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Saturday, September 1, 2012

The Value of Arguement


I love arguing with my 18-year-old daughter. Since she is “officially” an adult, she feels free to express her disagreements with me, but she does it respectfully, and I make sure the respect goes both directions. When we argue I can feel something waking in the back of my brain that I think needs to be awakened more often. I’m not sure what that spark is, but I have no doubt this gentle father-daughter sparring is exactly the kind of therapy my healing brain needs.

Today we argued our views about the on-going dilemma of how to feed a cat that is never satisfied. It became obvious we both understood each other’s positions, and we didn’t agree. I think we should measure the cat’s food once each day, and use what was measured to feed him a little as he requests it, knowing that many of his requests are actually requests for attention. I think at the end of the day, when we head to bed, we should set the bowl on the floor and restart the cycle in the morning, and I think she would agree with me to that point. Where we disagree is on what to do when the remaining amount was not given to him the night before. I just start his new measured amount once the bowl is empty, knowing that if we measure his food once each day, that his average intake will be appropriate. My daughter prefers to add just enough food to the bowl to meet the new day’s amount. To my daughter, yesterday is history, and today is all that matters. She believes her method will enable our cat to loose weight faster. I’m sure she is correct, but I am equally focused on the cat’s enjoyment as I am on his health, and I think it is nice to give him the entire amount due, with less focus on when we measure his food each day.

Yesterday’s sparring was about my daughter’s English class. She finally had enough, and said she needed to leave the room to avoid getting upset. It was a minor clash. I would not call it a disagreement. Her tone was respectful. I think an eighteen-year-old adult needs to establish her own boundaries, and the parent of an eighteen year old adult needs to gracefully accept healthy expressions of independence as a GOOD thing; although, sometimes it is hard to let go of the former parent-child relationship and to embrace the new adult-adult relationship that must replace it.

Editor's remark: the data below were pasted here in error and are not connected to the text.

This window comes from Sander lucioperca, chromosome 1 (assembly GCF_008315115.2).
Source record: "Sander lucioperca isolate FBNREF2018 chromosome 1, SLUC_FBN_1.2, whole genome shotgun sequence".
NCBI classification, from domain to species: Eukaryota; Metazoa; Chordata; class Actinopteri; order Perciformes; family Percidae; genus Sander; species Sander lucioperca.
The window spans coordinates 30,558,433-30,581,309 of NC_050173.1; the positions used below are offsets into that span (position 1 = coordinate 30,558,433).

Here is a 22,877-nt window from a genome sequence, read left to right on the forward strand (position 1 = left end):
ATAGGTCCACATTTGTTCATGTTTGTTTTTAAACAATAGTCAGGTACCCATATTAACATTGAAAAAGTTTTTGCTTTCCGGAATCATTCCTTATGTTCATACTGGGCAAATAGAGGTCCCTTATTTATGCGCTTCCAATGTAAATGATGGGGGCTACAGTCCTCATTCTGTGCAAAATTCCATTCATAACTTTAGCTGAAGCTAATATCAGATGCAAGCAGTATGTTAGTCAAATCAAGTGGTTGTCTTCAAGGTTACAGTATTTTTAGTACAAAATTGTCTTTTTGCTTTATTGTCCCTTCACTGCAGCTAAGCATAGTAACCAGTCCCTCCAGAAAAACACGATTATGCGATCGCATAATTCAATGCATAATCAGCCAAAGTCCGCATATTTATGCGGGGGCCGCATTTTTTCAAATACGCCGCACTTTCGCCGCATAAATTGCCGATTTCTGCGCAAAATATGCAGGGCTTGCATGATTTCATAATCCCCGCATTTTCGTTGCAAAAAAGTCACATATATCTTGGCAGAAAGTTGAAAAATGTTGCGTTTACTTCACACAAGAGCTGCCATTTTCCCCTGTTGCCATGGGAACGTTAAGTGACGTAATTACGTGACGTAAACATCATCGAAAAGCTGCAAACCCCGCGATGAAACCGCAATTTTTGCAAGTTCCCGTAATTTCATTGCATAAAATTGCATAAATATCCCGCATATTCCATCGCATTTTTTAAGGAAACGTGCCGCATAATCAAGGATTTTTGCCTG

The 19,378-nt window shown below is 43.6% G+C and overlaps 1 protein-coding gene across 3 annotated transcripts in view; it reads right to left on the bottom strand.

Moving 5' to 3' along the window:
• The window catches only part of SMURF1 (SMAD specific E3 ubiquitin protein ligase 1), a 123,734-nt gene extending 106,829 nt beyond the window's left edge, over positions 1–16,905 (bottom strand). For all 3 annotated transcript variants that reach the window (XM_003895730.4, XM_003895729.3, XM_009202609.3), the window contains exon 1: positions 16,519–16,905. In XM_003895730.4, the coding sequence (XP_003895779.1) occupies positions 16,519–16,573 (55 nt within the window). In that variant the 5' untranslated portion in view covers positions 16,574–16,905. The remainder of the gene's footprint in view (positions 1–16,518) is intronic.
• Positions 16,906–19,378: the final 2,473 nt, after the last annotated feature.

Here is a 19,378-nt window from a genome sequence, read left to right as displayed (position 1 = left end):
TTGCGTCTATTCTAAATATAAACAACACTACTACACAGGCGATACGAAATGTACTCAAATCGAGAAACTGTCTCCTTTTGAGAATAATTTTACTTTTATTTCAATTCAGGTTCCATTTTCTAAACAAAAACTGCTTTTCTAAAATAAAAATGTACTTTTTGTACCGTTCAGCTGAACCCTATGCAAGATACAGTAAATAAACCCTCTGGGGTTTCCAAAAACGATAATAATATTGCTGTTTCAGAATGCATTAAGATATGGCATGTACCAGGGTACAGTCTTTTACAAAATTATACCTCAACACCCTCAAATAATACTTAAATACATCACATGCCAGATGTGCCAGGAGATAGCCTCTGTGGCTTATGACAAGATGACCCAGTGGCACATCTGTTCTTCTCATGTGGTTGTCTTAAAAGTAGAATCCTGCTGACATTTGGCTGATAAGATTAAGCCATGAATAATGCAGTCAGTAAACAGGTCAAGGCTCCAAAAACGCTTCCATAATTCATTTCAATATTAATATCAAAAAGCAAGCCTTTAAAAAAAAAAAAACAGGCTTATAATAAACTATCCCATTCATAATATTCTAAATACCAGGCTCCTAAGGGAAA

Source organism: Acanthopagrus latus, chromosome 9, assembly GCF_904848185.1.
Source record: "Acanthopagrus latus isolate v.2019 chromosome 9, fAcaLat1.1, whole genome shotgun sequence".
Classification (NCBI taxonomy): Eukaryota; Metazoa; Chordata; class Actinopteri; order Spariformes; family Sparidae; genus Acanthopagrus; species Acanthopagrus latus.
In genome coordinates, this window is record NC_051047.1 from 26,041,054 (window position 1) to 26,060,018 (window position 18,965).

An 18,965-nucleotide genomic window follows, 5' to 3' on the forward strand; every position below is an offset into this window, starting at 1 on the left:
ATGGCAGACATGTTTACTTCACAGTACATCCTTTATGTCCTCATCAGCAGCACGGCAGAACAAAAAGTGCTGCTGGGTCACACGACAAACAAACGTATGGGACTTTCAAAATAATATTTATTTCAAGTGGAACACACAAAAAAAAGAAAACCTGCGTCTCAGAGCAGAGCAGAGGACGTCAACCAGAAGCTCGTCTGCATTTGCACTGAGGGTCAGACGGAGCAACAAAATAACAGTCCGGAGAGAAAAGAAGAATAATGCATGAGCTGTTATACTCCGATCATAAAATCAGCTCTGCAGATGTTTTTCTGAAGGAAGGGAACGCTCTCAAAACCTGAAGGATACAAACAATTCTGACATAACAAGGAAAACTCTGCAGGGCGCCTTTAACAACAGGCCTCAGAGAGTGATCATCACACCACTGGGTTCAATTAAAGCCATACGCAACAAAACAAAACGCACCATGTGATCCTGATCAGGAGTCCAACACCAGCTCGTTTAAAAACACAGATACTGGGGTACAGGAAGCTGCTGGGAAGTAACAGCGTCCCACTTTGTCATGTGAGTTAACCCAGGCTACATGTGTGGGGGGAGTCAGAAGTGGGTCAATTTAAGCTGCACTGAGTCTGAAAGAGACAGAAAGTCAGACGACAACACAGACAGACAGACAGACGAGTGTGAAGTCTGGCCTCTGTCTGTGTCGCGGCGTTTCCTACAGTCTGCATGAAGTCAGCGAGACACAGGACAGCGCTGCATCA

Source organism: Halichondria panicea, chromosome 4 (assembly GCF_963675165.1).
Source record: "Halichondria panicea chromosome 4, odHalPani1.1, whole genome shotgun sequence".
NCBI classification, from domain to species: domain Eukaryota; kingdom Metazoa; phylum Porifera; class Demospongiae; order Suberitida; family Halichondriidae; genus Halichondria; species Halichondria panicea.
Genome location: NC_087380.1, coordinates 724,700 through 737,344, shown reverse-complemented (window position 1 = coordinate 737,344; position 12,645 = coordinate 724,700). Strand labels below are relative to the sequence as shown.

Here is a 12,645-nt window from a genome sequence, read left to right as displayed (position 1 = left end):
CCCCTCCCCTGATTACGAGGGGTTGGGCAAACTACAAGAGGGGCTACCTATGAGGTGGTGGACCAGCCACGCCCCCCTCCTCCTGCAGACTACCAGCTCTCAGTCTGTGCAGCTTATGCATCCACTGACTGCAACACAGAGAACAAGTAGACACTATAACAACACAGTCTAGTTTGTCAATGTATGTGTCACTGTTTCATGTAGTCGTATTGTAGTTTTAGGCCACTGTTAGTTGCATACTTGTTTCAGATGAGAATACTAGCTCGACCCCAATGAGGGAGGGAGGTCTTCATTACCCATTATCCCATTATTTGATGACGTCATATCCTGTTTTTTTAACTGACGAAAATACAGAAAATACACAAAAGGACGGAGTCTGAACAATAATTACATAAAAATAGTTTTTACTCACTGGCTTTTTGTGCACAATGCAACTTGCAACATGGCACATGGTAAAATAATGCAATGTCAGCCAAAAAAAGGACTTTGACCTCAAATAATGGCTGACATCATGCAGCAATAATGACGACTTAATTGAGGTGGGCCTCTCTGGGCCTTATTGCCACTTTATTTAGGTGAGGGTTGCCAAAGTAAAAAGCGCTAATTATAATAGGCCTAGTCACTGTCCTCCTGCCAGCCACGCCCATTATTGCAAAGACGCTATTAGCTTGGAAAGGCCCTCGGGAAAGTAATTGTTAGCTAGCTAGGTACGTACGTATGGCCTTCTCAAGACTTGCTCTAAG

I asked my daughter about how school has been going for her. As we discussed various classes she is taking, She mentioned that her English class is writing daily essays. That struck my interest, because as a home-schooling parent, I had taken pride in the writing guidance I provided to my students. We used the textbook “The Lively Art of Writing” (Payne, 1965which teaches that a well-written essay explores its topic by comparing and contrasting two sides of a “controversy” expressed in the thesis sentence. I won't try to represent my daughter’s view because it is likely I did not fully understand  her view well. and I don’t want to misrepresent her perspective. I’ll stick with what I know, which is my OWN view. 

First, there are multiple valid ways to write an essay, just there are multiple styles of music. The chromatic structure of Wagner or Debussy is as valid as Bach’s strict adherence to forms and scales. These structures each work to form the backdrop of their respective compositions, and while Bach might call Debussy “wrong” for his anarchical tendencies, I believe he would have been as enchanted by Debussy’s art as Debussy was, no doubt, envious and respectful of Bach’s mathematical precision. Today it would be wrong to judge either composer’s work on the basis of the other's perspective.

Essays are as much an art as music. They are aesthetic expressions, and as such, their value is found in how successfully they draw the reader into the writer's contextual backdrop to identify with the thesis or to reject it. A great writer makes the reader see new perspectives. A balanced presentation of facts creates the aesthetic backdrop of the  essay, and the opinions that are expressed, compared, and contrasted create the tension and release that makes the writing interesting and worthwhile.

(For more about my aesthetic ideas, see my previous essay on aesthetic meaning and value at  
http://rechargepoint.blogspot.com/2012/08/aesthetic-meaning-and-value-in-arts.html.)


Reference:

Payne, L. V. (1965). The lively art of writing. Chicago: Follett Pub. Co.

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